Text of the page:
Acute placement settings

Being allocated a practice placement within a Hospital Care Setting means a student can access a wide range of inpatient; day case (interface) and outpatient (interface and community) care services. Most areas specialise or are part of a wider group of care settings; many have specialist nursing services as well which means you can pathway into the multi-professional teams.

Within a hospital environment there will be a number of other students working across the area in various other departments, you may be working as a lone student in the area or be one of several students allocated at the same time. Other students can contribute to or enhance your learning as peers. Third years for example are expected to lead and teach others and you will be able to support their development as well as contributing to yours.


Emergency care 

Such as emergency department and medical / surgical or orthopaedic admonitions.

A placement in an emergency area, other areas involves priority treatment for possible life threatening illness / injury, although you will observe the staff dealing with emergencies daily, this setting is also where you can enhance observation and assessment skills. Using the tools available to assess a patient’s status and then the handing over of that information in an appropriate manner to other health care professionals. As with many other clinical areas, you could be involved with an emergency one minute, and sitting quietly holding a patient’s hand the next.

Skills that can developed in this placement setting include:

  • ABCDE assessment tools 
  • History taking
  • Vital signs, concise levels, pain assessment
  • Communication 
  • SBAR systematic handover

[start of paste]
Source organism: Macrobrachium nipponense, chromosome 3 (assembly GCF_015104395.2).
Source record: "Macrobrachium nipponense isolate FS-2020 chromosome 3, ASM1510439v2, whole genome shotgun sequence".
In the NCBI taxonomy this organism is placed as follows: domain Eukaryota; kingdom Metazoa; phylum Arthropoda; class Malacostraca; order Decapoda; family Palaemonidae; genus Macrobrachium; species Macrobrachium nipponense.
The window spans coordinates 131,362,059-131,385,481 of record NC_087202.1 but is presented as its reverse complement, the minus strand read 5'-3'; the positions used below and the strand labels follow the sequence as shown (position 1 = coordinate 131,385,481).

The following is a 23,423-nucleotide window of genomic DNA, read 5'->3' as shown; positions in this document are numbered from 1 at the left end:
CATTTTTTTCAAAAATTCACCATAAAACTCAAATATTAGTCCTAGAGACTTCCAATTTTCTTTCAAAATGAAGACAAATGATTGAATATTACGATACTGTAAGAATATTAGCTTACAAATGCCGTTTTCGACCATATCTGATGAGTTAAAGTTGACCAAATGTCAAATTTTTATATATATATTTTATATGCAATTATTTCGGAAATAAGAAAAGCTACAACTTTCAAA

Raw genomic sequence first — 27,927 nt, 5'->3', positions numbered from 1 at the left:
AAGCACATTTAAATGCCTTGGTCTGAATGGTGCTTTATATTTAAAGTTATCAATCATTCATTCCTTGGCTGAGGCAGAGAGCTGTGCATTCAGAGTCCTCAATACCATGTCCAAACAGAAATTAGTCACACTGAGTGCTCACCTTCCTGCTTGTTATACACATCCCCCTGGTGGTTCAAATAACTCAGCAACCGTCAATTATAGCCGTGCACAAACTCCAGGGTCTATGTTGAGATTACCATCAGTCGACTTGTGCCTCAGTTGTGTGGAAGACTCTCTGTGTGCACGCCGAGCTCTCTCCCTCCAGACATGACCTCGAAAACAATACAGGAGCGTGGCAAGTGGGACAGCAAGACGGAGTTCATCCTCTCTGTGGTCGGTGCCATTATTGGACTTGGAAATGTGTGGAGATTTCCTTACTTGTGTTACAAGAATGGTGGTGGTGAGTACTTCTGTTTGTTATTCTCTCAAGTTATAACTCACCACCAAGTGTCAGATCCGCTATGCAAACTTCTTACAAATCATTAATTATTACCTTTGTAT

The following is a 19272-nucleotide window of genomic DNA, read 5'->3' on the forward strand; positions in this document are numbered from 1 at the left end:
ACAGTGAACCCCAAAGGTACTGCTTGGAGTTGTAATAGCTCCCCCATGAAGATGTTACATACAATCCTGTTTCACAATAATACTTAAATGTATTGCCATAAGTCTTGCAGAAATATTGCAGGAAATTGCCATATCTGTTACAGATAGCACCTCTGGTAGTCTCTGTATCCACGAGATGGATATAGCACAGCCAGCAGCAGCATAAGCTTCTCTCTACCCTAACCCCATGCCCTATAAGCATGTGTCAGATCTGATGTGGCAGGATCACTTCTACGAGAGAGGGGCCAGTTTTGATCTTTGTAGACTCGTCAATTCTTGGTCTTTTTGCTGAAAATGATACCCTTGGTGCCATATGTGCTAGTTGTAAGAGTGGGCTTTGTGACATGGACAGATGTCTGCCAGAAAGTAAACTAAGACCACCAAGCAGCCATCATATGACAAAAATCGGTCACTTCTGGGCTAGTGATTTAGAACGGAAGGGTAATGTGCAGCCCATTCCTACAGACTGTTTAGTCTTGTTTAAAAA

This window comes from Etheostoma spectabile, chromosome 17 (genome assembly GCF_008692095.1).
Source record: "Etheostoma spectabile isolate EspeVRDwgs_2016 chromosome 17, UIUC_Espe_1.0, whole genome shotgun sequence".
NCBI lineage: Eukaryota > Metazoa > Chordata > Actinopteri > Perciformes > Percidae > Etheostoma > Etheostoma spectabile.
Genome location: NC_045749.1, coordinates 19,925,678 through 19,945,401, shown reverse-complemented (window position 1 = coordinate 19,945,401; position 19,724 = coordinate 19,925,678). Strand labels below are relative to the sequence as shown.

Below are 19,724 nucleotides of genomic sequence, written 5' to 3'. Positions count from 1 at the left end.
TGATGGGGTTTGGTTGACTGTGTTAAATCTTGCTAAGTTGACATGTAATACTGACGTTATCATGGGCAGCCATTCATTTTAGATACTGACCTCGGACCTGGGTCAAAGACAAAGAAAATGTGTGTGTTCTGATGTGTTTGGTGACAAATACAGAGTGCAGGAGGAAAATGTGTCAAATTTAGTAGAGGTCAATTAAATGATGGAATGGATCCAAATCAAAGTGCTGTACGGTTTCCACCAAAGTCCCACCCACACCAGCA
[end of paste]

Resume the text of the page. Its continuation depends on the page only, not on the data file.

• Pain and nausea control
Planned/urgent surgery

Such as general or specialist such as orthopaedics, neurosurgery, or vascular. 
  • Skills that can developed in this placement setting include:
  • Pre-operative assessments and preparation
  • Post-operative assessments vital signs A-E assessment clinical decision making and reporting and specific post-operative care
  • Recognising post-operative complications and early warning systems
  • Communication, information giving and health promotion
  • Discharge planning
  • Medicines management, pain management

Such as cardiac, respiratory, renal, rehabilitation, gastro-intestinal.

Medical Units cover a multitude of conditions and cater for long term conditions, patients undergoing investigations and awaiting diagnosis, ongoing treatments and addictive conditions. Allocation to a specialist area will provide you with in-depth understanding of that specialism. There will be scope to develop your understanding of how conditions can manifest, what behaviours can contribute to changes in lifestyle and the various methods of treatment.

Skills that can developed in this placement setting include:

  • Symptom awareness
  • Trigger and coping mechanisms
  • Understanding of laboratory results
  • Medications for specific illnesses
  • Holistic care for the individual
  • Nutrition / hydration / elimination needs
  • Care planning / onward care
  • Vital signs / assessment

Specialist Nurses